Former Playboy Pinup Says She Was “Proud” to Model for the “Problematic” Magazine

"I’m not interested in building 'a feminist case for Playboy.'"

lily burana
Author and former Playboy model Lily Burana signs her book "I Love a Man in Uniform" in 2009.
David Livingston/Getty Image
By Kayla Kibbe / March 27, 2020 6:00 am

Last week, Playboy magazine rather quietly announced it would be ceasing print publication after 67 years.

The shuttering of Hugh Hefner’s iconic nude mag might have been bigger news under ordinary circumstances, but largely lost amid the mounting coronavirus crisis, Playboy ultimately made “a quiet exit for a magazine that liked to make noise,” as writer and former Playboy model Lily Burana put it.

In a recent essay penned for The New York Times after finding herself “weirdly nostalgic” amid Playboy‘s demise, Burana reflects on her experience becoming an “accidental Playboy pinup” when she modeled for the magazine’s 1996 “Women of the Internet” feature.

While Burana admits portions of the Playboy legacy are “problematic,” she writes she is “proud” to have modeled for the magazine, praising the unique professionalism with which Playboy treated its talent — a far cry from the experiences she recalls as a stripper working in “dangerous and often poorly run facilities” where she was treated “like a cog in a thong.”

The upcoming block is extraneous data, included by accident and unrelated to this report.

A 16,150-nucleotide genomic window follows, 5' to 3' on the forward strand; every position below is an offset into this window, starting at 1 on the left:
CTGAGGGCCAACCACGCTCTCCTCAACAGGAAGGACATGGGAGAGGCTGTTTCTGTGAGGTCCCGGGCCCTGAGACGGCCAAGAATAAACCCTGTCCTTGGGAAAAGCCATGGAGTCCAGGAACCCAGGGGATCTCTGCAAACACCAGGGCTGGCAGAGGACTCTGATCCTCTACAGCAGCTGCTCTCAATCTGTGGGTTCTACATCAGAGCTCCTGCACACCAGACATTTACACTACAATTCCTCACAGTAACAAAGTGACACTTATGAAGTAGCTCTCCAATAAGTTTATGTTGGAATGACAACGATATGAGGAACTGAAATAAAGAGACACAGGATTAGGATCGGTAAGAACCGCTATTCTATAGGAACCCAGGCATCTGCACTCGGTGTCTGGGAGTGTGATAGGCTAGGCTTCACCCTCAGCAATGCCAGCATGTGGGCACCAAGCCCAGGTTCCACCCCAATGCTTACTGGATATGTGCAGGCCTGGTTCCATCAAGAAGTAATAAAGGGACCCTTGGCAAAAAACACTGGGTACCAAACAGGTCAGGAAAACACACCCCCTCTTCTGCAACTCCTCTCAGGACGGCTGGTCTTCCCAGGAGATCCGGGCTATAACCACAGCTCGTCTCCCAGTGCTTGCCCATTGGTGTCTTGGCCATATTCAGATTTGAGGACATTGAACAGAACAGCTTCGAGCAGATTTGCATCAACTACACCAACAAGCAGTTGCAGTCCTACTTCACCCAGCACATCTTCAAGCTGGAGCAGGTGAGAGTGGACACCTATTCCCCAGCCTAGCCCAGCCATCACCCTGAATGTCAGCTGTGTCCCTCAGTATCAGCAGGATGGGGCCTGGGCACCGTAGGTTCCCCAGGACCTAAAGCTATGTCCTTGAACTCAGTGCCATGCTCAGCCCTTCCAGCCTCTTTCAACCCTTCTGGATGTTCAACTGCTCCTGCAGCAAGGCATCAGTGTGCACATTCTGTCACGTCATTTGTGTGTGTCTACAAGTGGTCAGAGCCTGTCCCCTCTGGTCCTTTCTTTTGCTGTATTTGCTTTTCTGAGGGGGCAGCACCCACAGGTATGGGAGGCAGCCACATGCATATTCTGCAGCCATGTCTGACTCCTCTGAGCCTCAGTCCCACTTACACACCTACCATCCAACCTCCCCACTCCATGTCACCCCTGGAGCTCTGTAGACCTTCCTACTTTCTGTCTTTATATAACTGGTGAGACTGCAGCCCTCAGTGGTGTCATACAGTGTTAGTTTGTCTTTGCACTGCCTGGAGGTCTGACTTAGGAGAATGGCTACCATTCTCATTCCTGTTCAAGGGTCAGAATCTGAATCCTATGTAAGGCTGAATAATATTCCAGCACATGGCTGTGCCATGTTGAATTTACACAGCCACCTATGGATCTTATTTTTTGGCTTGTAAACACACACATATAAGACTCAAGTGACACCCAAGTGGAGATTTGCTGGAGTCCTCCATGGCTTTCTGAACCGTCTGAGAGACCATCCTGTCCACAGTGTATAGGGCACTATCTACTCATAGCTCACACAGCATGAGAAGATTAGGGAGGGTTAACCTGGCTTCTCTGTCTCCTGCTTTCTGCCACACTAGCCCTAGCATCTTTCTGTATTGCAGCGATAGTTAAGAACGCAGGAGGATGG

“This photo opportunity was a chance to work in an atmosphere of utmost courtesy and proficiency,” Burana recalls of the Playboy shoot. “What I had to offer, it suggested, had value, even status …. It’s what everyone deserves: a level of professionalism that borders on subversive.”

Burana adds that she’s not particularly concerned with contributing to the decades-old argument debating Playboy‘s feminist credentials. “My reasons for modeling in the magazine had little to do with a desire to pass any feminist litmus test,” writes Burana, adding that women involved in erotic industries of any kind shouldn’t feel obligated to engage in any such “performative equivocation.”

For Burana, rather, modeling for Playboy was more of a tongue-in-cheek exercise in sexual representation at once campy and subversive.

“Was Playboy problematic? Certainly,” she writes. “Still, I am glad I had to chance to grab onto the fluffy tail-end of a quintessentially American experiment and be a tiny part of it.”

Related:
How Adult Magazines Are Evolving for a Millennial Audience
What It’s Like to Attend a Poetry Reading at the Playboy Club

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